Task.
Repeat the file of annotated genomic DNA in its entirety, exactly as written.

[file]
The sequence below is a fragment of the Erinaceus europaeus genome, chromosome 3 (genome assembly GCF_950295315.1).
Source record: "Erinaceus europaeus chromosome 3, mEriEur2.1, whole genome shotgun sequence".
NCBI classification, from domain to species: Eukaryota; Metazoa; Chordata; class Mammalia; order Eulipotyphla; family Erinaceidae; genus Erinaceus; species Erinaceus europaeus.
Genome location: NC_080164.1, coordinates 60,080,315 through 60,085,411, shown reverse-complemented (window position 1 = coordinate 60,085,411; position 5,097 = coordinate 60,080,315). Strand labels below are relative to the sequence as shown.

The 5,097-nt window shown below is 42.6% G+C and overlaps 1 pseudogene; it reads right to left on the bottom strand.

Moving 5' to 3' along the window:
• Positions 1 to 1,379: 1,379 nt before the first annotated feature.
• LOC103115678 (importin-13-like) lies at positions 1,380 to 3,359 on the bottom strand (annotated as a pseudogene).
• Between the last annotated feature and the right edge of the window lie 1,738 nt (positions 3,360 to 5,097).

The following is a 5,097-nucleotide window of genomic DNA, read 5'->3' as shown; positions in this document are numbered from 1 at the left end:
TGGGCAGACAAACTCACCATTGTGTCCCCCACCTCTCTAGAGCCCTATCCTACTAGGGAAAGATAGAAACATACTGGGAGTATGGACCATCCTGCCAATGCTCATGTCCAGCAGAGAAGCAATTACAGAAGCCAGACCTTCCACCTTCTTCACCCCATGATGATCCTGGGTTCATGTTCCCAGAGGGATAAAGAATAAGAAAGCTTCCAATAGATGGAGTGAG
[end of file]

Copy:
The sequence below is a fragment of the Erinaceus europaeus genome, chromosome 3 (genome assembly GCF_950295315.1).
Source record: "Erinaceus europaeus chromosome 3, mEriEur2.1, whole genome shotgun sequence".
NCBI classification, from domain to species: Eukaryota; Metazoa; Chordata; class Mammalia; order Eulipotyphla; family Erinaceidae; genus Erinaceus; species Erinaceus europaeus.
Genome location: NC_080164.1, coordinates 60,080,315 through 60,085,411, shown reverse-complemented (window position 1 = coordinate 60,085,411; position 5,097 = coordinate 60,080,315). Strand labels below are relative to the sequence as shown.

The 5,097-nt window shown below is 42.6% G+C and overlaps 1 pseudogene; it reads right to left on the bottom strand.

Moving 5' to 3' along the window:
• Positions 1 to 1,379: 1,379 nt before the first annotated feature.
• LOC103115678 (importin-13-like) lies at positions 1,380 to 3,359 on the bottom strand (annotated as a pseudogene).
• Between the last annotated feature and the right edge of the window lie 1,738 nt (positions 3,360 to 5,097).

The following is a 5,097-nucleotide window of genomic DNA, read 5'->3' as shown; positions in this document are numbered from 1 at the left end:
TGGGCAGACAAACTCACCATTGTGTCCCCCACCTCTCTAGAGCCCTATCCTACTAGGGAAAGATAGAAACATACTGGGAGTATGGACCATCCTGCCAATGCTCATGTCCAGCAGAGAAGCAATTACAGAAGCCAGACCTTCCACCTTCTTCACCCCATGATGATCCTGGGTTCATGTTCCCAGAGGGATAAAGAATAAGAAAGCTTCCAATAGATGGAGTGAG